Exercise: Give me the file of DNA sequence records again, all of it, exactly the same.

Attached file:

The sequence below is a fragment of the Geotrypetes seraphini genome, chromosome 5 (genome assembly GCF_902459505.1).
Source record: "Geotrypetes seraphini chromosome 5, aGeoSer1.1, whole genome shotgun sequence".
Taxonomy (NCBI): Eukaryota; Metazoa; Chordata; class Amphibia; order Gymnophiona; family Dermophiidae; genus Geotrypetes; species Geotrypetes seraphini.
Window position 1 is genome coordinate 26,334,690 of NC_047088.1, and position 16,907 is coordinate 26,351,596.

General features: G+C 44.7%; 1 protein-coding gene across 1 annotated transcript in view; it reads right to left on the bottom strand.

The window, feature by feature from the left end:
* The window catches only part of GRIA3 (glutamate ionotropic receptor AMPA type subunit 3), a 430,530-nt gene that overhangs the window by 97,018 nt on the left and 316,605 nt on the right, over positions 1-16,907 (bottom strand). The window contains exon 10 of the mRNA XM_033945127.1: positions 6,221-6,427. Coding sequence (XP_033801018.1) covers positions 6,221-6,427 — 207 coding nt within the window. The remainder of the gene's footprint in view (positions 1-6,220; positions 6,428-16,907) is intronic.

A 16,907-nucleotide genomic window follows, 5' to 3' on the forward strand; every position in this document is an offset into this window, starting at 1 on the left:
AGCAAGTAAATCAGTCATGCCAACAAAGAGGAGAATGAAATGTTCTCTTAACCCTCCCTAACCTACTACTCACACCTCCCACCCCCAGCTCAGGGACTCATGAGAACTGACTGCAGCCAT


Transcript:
The sequence below is a fragment of the Geotrypetes seraphini genome, chromosome 5 (genome assembly GCF_902459505.1).
Source record: "Geotrypetes seraphini chromosome 5, aGeoSer1.1, whole genome shotgun sequence".
Taxonomy (NCBI): Eukaryota; Metazoa; Chordata; class Amphibia; order Gymnophiona; family Dermophiidae; genus Geotrypetes; species Geotrypetes seraphini.
Window position 1 is genome coordinate 26,334,690 of NC_047088.1, and position 16,907 is coordinate 26,351,596.

General features: G+C 44.7%; 1 protein-coding gene across 1 annotated transcript in view; it reads right to left on the bottom strand.

The window, feature by feature from the left end:
* The window catches only part of GRIA3 (glutamate ionotropic receptor AMPA type subunit 3), a 430,530-nt gene that overhangs the window by 97,018 nt on the left and 316,605 nt on the right, over positions 1-16,907 (bottom strand). The window contains exon 10 of the mRNA XM_033945127.1: positions 6,221-6,427. Coding sequence (XP_033801018.1) covers positions 6,221-6,427 — 207 coding nt within the window. The remainder of the gene's footprint in view (positions 1-6,220; positions 6,428-16,907) is intronic.

A 16,907-nucleotide genomic window follows, 5' to 3' on the forward strand; every position in this document is an offset into this window, starting at 1 on the left:
AGCAAGTAAATCAGTCATGCCAACAAAGAGGAGAATGAAATGTTCTCTTAACCCTCCCTAACCTACTACTCACACCTCCCACCCCCAGCTCAGGGACTCATGAGAACTGACTGCAGCCAT